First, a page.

1. Here’s what I see… The overall death rate from covid-19 has been estimated at 0.66%, rising sharply to 7.8% in people aged over 80 and declining to 0.0016% in children aged 9 and under.

        Is there a different data point you are looking at?

      2. Please read the rest of the article and the link to footnote 1. They talk of infection facility ratio and case ratio. It’s very clear.

        Then if you still don’t understand I suggest you check the number assuming the 0.66 percent death rate you cite actually applies to the entire population like you seem to believe. Let’s do the math. There are 328 million people in the US. 0.66% of 328 million is 2.164 million. Have there been 2.164 million deaths in the US? If you believe there have, then I’m sure you still believe you are right, but the facts suggest otherwise, I’m afraid. It’s really not that difficult to understand and allowing this misinformation to stand is truly irresponsible and is scaring people even more than necessary during an already scary, stressful time.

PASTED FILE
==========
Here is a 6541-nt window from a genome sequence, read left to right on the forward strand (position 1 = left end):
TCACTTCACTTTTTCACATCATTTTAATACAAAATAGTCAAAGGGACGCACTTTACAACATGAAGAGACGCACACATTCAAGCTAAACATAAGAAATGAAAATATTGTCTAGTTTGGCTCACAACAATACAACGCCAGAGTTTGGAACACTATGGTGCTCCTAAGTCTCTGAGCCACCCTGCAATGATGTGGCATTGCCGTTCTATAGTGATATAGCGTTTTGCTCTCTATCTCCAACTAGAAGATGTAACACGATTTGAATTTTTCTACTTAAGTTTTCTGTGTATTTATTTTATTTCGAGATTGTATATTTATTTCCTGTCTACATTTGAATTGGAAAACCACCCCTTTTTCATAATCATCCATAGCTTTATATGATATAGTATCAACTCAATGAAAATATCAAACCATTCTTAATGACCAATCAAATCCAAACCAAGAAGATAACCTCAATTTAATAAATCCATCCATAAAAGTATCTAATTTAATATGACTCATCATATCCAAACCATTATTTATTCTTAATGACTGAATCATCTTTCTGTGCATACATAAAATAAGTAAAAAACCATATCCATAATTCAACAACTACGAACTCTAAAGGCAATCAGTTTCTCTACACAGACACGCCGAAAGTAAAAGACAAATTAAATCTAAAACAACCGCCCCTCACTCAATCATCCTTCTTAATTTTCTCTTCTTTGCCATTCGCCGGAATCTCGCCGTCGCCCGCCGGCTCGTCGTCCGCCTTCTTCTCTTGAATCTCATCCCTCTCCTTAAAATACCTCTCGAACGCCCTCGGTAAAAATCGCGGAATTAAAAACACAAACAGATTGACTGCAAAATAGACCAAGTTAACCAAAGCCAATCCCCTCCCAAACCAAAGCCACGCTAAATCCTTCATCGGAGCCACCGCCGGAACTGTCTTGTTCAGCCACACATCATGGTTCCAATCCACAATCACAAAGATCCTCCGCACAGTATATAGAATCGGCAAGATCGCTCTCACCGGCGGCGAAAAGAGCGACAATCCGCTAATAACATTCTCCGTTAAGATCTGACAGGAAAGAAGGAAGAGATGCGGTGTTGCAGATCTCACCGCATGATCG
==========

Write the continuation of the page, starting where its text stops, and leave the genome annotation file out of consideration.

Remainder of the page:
12. I’m not even going to comment on all of your points. Your data is absolutely incorrect. If you’re so worried about children why don’t you address abortion which kills millions of children every year. For children under the age of 15 4 died from Covid and most or all of them have had some type of greater illness. They’ve been more children die of the flu this year alone in Covid. A little over 400 children in the whole United States have died from Covid and you’re talking 300 children out of your 189,000 that’s completely incorrect. If you wanna know the truth go JBhandleyblog.com

  13. I’m privileged enough to work from home, and have the ability to support my child’s learning virtually. At this point, I almost feel it’s my responsibility to lighten the classroom load for her future teacher, give them more space maybe. This is something I CAN do to help those who can’t.

  14. I guess, using the logic that “some % of people might die”, we should end our military – because certainly, some % of people in the military, as young as age 18, will die.